Megan: I think that’s extremely positive because sometimes you do go to shows and everybody only wants the old stuff. They don’t want the new stuff. What’s nice, too, with your album, like you said, it’s being eclectic, you are being able to touch on the different taste palettes of people and being able to bring them a little bit of something instead of only being curated for one set of sound.

Connor Green: Yeah, it’s definitely challenging. I could imagine as someone who’s never heard of us, they come to a show or they listen to us on Spotify or whatever, and they listen to a song like “The Alphabet of Me”, like, Oh, this is cool. It’s like an indie electronic pop thing. Then they fast forward, they’ll start to forget, and it’s influenced by Gentle Giant and some of the vocal melody is atonal and it just all over the place. I can imagine that’s jarring for some people, but that’s what we ended up writing and that’s what we like to do. So, it’s a challenge, but hopefully some folks, they like the challenge. Some of our fans like that thing, which is great.

Megan: It’s what keeps music exciting and currently evolving. And I love that. Absolutely. You have been on tour since May third, correct?

Connor Green: Yes, we’ve been on our North American tour since May third. We did seven weeks in Europe in February and March, a little bit of April as well.

Megan: How has touring been so far? Which has been your favorite country, state, city that you’ve been to within this year that really stood out to you?

Connor Green: Yeah. Well, tour has been great so far. The shows have all been more than we could have imagined they would be. We didn’t have to post pandemic, so we don’t know how folks are ready to get out there and go to shows. But it seems like they definitely are, which is great for us and other touring bands. But the morale of the band is great. We’re all best buddies. We go out and have dinner together all the time. And that helps keep us going. As far as the favorite city, every one of us is going to have a different answer. Personally, in Europe, I love Scandinavia. I think those countries are beautiful. I love the coffee. That’s the best coffee bill. Like coffee roasters over there for some reason, which I’m really into. So yeah, Helsinki, I love Copenhagen, I love Oslo, I love those. That part of the world is great. And then the US, I think I was blown away by Montreal in Quebec. We played this event that we played before as a support act, but we headlined it and it was just packed out. It was one of the best shows we’ve ever done. So, I would say in North America, Montreal is my choice.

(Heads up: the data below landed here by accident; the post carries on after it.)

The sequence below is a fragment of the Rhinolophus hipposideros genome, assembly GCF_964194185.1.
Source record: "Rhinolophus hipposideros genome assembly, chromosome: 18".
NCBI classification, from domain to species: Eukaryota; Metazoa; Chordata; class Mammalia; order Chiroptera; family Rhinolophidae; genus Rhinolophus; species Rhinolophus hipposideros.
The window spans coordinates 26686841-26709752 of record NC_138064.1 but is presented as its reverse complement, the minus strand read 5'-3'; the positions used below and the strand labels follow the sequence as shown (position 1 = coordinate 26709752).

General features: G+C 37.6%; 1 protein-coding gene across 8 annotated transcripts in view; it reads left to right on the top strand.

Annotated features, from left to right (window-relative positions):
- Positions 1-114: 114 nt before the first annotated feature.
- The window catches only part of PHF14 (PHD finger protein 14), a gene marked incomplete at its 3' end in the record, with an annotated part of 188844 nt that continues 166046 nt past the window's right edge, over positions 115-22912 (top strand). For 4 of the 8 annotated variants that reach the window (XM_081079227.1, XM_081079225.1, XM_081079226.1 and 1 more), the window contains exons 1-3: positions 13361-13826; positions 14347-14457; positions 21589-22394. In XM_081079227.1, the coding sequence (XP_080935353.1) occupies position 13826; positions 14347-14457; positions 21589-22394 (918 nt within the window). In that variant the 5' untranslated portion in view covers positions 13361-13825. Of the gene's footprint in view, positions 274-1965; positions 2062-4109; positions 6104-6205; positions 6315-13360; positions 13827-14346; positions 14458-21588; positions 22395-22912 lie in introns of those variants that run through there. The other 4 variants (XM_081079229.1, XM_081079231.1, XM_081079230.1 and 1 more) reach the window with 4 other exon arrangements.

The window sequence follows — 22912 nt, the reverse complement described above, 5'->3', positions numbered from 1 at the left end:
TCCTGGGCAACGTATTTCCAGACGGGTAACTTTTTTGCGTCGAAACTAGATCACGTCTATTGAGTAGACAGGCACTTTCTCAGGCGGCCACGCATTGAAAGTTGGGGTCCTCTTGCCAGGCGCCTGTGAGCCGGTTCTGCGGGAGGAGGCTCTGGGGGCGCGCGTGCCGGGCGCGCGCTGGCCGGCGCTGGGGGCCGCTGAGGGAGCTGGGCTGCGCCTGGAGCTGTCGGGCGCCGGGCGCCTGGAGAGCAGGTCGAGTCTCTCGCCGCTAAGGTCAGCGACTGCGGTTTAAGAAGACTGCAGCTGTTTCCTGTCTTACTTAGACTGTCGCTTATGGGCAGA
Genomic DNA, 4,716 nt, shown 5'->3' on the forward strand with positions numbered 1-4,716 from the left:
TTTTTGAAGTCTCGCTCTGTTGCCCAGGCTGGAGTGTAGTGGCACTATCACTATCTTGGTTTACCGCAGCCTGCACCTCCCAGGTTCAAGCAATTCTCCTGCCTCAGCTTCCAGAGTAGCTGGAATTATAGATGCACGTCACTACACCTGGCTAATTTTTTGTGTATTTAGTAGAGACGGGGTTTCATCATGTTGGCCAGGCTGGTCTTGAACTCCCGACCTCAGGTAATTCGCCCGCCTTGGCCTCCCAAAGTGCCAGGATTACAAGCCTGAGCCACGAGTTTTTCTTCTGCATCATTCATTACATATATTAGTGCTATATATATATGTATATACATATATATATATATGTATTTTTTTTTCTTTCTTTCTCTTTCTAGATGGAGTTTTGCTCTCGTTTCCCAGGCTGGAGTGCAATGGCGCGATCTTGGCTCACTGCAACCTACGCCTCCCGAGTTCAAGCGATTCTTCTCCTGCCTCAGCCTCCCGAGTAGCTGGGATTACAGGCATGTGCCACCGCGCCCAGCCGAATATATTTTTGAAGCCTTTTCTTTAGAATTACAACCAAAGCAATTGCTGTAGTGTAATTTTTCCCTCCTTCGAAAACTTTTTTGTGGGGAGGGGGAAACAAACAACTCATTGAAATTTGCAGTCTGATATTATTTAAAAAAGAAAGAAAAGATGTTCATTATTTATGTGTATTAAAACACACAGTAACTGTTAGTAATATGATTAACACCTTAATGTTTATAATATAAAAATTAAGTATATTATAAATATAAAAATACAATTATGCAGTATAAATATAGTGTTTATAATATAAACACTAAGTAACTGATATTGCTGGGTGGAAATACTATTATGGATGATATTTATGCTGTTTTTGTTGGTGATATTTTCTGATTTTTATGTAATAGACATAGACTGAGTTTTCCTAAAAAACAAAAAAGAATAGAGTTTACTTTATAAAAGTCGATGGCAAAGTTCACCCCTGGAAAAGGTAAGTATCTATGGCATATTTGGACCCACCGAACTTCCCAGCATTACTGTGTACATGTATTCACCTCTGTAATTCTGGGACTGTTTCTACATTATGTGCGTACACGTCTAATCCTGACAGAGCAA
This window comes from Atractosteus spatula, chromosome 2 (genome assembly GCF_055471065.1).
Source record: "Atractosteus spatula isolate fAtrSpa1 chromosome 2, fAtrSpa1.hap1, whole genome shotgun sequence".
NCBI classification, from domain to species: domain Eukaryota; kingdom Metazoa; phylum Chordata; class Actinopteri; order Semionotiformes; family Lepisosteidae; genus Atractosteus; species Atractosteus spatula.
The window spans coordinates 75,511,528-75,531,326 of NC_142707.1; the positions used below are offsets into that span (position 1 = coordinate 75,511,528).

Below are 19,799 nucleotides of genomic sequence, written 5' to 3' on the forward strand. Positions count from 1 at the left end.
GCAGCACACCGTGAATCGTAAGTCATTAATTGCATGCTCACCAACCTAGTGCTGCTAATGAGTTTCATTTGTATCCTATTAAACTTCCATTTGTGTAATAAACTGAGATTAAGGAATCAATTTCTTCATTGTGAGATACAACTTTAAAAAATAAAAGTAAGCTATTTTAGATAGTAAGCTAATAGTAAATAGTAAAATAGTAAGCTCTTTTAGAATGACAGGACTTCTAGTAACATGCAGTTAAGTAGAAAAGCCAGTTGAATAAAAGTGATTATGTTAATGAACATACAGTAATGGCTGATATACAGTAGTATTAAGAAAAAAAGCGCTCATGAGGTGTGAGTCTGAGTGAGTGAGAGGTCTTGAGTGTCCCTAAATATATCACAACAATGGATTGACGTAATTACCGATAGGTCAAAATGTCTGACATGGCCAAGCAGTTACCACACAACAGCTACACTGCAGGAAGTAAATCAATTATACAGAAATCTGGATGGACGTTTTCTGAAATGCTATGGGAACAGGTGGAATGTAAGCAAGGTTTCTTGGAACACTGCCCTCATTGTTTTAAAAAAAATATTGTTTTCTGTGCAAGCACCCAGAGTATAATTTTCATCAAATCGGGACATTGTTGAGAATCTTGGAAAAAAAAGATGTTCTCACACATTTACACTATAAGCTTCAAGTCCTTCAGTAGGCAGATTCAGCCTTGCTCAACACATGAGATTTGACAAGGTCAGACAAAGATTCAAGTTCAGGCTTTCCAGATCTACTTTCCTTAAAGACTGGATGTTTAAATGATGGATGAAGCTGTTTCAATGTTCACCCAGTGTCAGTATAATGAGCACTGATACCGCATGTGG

Megan: Okay, awesome. I just have a couple more questions and then that’s pretty much it. Is there any city you’re looking forward to that’s still left to hit on your tour?

Connor Green: Yeah, for sure. We haven’t done a headlining show in San Francisco in a while. I love that town. I think the last time we played there, headlining was maybe 2018, 2019. And that show was great. The venues over there are really nice. I think just California in general, LA, San Francisco, those places, we always had a great turnout there. As well as Chicago is one of our biggest markets. Any of those three, LA, San Francisco, Chicago, those are always the forward in those shows.

Megan: I’m always partial to the Bay Area, but that’s where I’m from.

Connor Green: Oh, you’re from the Bay? Yeah, of course. It’s the best. I love it.

Megan: Over there. The music scene is great. The music scene, I’ve relocated to Phoenix, and the music scene is really great out here too. Shows are fun. Both locations are great. I hope they both blow your mind. My last two questions. If you could create a dream tour with your dream band in it, whether they are alive or not, who would you want to put on that?

Connor Green: Oh, boy. Dream tour. Well, I’m not going to have us headlining because I want these to be huge shows. I think a really nice package would be us opening gentle giant, playing next. And then maybe the headliner would be let’s say Phil Collins. I’m going to go with Phil Collins, his 80s era Phil Collins. That’s what I would go for. He or Gary or Phil Collins, their solo projects. Either one would be fantastic.